Periodic Reporting for period 2 - EVICARE (Extracellular Vesicle-Inspired CArdiac Repair)
Reporting period: 2019-03-01 to 2020-08-31
More than 3.5 million new people are diagnosed with heart failure every year in Europe, with a long-term prognosis of 50% mortality within four years. There is urgent need for more innovative, regenerative therapies with the potential to change the course of the condition. Prof Dr Joost Sluijter at University Medical Center Utrecht is developing a promising therapy: stimulating cardiac repair with extracellular vesicles that are derived from progenitor cells. Membrane-encapsulated packages, containing a cocktail of stimulating factors, secreted by these early descendants of stem cells, could have a potent healing capacity. With the ERC grant, Prof Dr Sluijter aims 1) to improve delivery of these extracellular vesicles, 2) better understand their mechanism of action, and 3) design ways to stimulate their production and release by progenitor cells.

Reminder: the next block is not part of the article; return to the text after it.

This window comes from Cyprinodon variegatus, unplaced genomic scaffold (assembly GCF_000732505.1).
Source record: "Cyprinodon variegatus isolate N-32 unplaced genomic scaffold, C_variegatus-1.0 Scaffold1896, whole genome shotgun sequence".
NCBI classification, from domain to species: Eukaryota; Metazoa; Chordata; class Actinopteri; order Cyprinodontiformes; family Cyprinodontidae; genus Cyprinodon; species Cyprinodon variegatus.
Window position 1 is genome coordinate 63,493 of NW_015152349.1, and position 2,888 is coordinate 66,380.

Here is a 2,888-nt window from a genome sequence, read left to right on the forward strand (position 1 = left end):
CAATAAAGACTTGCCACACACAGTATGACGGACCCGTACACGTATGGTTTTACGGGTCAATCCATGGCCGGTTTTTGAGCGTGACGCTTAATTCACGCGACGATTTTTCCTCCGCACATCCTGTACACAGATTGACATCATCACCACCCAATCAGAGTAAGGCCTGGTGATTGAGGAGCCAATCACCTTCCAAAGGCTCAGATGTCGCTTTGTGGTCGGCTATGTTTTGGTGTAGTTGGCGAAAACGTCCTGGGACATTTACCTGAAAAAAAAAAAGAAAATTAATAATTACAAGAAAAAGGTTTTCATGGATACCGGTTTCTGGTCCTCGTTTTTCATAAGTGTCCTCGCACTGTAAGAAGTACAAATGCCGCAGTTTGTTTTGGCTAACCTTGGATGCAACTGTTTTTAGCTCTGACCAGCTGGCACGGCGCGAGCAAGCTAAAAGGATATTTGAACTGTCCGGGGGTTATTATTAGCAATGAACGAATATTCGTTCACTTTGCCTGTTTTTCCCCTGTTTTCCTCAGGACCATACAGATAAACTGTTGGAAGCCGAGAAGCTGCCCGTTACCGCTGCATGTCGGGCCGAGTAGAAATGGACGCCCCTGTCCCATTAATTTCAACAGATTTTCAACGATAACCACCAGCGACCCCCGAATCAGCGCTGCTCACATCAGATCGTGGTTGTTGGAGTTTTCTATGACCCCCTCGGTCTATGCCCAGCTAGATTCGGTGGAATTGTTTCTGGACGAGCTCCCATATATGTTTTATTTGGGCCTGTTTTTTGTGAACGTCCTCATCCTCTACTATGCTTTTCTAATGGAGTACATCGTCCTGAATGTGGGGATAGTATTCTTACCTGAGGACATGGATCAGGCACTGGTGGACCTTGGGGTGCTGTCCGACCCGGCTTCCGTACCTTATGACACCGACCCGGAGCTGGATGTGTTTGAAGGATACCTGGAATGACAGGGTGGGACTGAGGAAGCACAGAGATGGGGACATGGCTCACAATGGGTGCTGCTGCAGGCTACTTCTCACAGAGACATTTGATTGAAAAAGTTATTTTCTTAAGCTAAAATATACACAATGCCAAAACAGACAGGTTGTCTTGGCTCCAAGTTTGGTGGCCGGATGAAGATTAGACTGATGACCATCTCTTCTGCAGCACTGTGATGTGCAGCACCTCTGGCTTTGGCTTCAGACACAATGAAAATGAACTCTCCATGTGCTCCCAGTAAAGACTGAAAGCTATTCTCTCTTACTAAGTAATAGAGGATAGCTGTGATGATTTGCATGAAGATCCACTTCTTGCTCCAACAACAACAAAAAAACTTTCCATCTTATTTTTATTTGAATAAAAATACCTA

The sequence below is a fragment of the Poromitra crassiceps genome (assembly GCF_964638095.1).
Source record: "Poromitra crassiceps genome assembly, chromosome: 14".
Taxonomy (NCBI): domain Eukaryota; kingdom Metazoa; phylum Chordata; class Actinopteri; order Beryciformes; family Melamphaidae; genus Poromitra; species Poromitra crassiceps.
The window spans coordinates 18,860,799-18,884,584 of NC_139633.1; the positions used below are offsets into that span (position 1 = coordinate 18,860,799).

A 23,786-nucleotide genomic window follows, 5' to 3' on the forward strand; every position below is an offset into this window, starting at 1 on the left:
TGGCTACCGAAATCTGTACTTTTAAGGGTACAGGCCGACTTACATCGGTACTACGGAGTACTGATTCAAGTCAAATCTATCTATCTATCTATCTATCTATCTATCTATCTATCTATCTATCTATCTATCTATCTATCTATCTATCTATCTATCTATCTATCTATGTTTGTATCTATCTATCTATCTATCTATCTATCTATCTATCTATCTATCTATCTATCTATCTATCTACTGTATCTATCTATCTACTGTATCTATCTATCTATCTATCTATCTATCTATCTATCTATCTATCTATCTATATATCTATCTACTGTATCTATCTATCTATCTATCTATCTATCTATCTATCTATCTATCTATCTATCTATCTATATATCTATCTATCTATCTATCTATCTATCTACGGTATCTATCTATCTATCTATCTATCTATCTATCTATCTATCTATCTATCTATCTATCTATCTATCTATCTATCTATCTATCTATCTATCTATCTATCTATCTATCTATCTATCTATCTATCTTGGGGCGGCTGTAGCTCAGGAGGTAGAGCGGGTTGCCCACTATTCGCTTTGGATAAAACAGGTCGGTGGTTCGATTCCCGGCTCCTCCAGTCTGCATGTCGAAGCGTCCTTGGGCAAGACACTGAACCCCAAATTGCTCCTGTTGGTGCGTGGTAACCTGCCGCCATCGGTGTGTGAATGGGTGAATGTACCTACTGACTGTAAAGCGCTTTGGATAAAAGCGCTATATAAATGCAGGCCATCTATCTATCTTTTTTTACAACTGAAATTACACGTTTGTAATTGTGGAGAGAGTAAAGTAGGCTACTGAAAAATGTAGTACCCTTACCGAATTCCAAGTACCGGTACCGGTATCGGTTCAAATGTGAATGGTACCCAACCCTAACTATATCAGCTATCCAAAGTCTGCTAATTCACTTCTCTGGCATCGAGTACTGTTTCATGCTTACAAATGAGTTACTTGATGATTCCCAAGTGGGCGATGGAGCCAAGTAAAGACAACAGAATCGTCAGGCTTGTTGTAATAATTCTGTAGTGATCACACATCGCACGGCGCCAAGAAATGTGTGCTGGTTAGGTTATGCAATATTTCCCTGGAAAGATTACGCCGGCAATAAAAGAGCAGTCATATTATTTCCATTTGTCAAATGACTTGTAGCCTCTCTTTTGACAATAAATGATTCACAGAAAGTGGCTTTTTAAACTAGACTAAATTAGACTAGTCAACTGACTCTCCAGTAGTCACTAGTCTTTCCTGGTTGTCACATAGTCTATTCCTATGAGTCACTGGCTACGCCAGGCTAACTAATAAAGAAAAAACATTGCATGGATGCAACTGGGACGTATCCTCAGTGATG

2) To explore and determine functional targets of our EVs, we started several projects on a cell- and organ level. For down-stream functional testing, we have established now multiple endothelial cell assays to study their behaviour, observed that isolated EVs have effects on different immune cells, and observed that fibrosis can be modulated upon EV exposure, however, high dosing is essential to achieve this.
3) To determine if EV release by progenitor cells can be stimulated, we explored the maximum effect that can be expected by interfering with endolysosomal trafficking. Although this was successful, we also realized that EV release can only be stimulated in a limited way and therefore focussed on other aspects to improve their production. We achieved higher functionality of extracellular vesicles by implementing different isolation techniques, including size-exclusion chromatography, by using different columns for their isolation, and introduced an alternative method for the biofabrication of cell-derived nanovesicles, moreover we implemented bioreactors for cell culture.